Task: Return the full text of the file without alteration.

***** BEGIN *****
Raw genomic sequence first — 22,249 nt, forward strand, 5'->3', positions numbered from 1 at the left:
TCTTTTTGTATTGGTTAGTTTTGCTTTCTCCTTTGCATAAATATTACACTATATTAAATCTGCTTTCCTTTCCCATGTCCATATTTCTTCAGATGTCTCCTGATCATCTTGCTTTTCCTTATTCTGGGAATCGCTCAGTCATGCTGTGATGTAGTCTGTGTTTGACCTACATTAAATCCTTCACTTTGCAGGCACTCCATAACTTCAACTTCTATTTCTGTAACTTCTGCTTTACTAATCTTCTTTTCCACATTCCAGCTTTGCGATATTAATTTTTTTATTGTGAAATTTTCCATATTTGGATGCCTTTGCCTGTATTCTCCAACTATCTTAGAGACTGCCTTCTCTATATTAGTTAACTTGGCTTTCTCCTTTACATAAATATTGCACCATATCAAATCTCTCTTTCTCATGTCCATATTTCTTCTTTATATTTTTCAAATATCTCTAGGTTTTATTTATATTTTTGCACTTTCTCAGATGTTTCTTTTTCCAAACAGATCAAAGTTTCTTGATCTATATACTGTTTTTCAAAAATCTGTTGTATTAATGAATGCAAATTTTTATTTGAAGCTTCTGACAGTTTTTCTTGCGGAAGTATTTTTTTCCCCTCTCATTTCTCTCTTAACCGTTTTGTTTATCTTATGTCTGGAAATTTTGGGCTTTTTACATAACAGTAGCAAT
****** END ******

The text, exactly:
Raw genomic sequence first — 22,249 nt, forward strand, 5'->3', positions numbered from 1 at the left:
TCTTTTTGTATTGGTTAGTTTTGCTTTCTCCTTTGCATAAATATTACACTATATTAAATCTGCTTTCCTTTCCCATGTCCATATTTCTTCAGATGTCTCCTGATCATCTTGCTTTTCCTTATTCTGGGAATCGCTCAGTCATGCTGTGATGTAGTCTGTGTTTGACCTACATTAAATCCTTCACTTTGCAGGCACTCCATAACTTCAACTTCTATTTCTGTAACTTCTGCTTTACTAATCTTCTTTTCCACATTCCAGCTTTGCGATATTAATTTTTTTATTGTGAAATTTTCCATATTTGGATGCCTTTGCCTGTATTCTCCAACTATCTTAGAGACTGCCTTCTCTATATTAGTTAACTTGGCTTTCTCCTTTACATAAATATTGCACCATATCAAATCTCTCTTTCTCATGTCCATATTTCTTCTTTATATTTTTCAAATATCTCTAGGTTTTATTTATATTTTTGCACTTTCTCAGATGTTTCTTTTTCCAAACAGATCAAAGTTTCTTGATCTATATACTGTTTTTCAAAAATCTGTTGTATTAATGAATGCAAATTTTTATTTGAAGCTTCTGACAGTTTTTCTTGCGGAAGTATTTTTTTCCCCTCTCATTTCTCTCTTAACCGTTTTGTTTATCTTATGTCTGGAAATTTTGGGCTTTTTACATAACAGTAGCAAT